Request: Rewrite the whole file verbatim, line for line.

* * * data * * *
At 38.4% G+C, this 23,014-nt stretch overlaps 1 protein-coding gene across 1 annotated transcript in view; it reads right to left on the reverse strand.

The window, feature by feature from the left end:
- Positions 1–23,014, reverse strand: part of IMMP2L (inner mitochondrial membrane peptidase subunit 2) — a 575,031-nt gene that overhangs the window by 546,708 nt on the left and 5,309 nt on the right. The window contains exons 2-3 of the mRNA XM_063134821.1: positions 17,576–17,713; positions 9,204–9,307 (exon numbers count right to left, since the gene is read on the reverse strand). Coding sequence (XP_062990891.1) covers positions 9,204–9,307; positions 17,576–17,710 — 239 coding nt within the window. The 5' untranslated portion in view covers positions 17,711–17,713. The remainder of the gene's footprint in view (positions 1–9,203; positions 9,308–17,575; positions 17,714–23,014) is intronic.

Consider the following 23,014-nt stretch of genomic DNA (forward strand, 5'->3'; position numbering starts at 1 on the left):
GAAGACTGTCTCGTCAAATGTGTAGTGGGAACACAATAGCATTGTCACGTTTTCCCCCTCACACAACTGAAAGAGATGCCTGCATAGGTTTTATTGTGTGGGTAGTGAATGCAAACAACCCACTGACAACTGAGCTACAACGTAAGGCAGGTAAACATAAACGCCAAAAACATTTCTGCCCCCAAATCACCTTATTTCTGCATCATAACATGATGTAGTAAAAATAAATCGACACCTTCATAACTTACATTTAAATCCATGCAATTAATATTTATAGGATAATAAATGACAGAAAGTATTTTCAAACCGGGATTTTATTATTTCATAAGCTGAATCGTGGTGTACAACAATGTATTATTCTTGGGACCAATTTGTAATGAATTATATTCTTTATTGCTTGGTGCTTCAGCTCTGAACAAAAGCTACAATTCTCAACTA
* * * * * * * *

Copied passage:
At 38.4% G+C, this 23,014-nt stretch overlaps 1 protein-coding gene across 1 annotated transcript in view; it reads right to left on the reverse strand.

The window, feature by feature from the left end:
- Positions 1–23,014, reverse strand: part of IMMP2L (inner mitochondrial membrane peptidase subunit 2) — a 575,031-nt gene that overhangs the window by 546,708 nt on the left and 5,309 nt on the right. The window contains exons 2-3 of the mRNA XM_063134821.1: positions 17,576–17,713; positions 9,204–9,307 (exon numbers count right to left, since the gene is read on the reverse strand). Coding sequence (XP_062990891.1) covers positions 9,204–9,307; positions 17,576–17,710 — 239 coding nt within the window. The 5' untranslated portion in view covers positions 17,711–17,713. The remainder of the gene's footprint in view (positions 1–9,203; positions 9,308–17,575; positions 17,714–23,014) is intronic.

Consider the following 23,014-nt stretch of genomic DNA (forward strand, 5'->3'; position numbering starts at 1 on the left):
GAAGACTGTCTCGTCAAATGTGTAGTGGGAACACAATAGCATTGTCACGTTTTCCCCCTCACACAACTGAAAGAGATGCCTGCATAGGTTTTATTGTGTGGGTAGTGAATGCAAACAACCCACTGACAACTGAGCTACAACGTAAGGCAGGTAAACATAAACGCCAAAAACATTTCTGCCCCCAAATCACCTTATTTCTGCATCATAACATGATGTAGTAAAAATAAATCGACACCTTCATAACTTACATTTAAATCCATGCAATTAATATTTATAGGATAATAAATGACAGAAAGTATTTTCAAACCGGGATTTTATTATTTCATAAGCTGAATCGTGGTGTACAACAATGTATTATTCTTGGGACCAATTTGTAATGAATTATATTCTTTATTGCTTGGTGCTTCAGCTCTGAACAAAAGCTACAATTCTCAACTA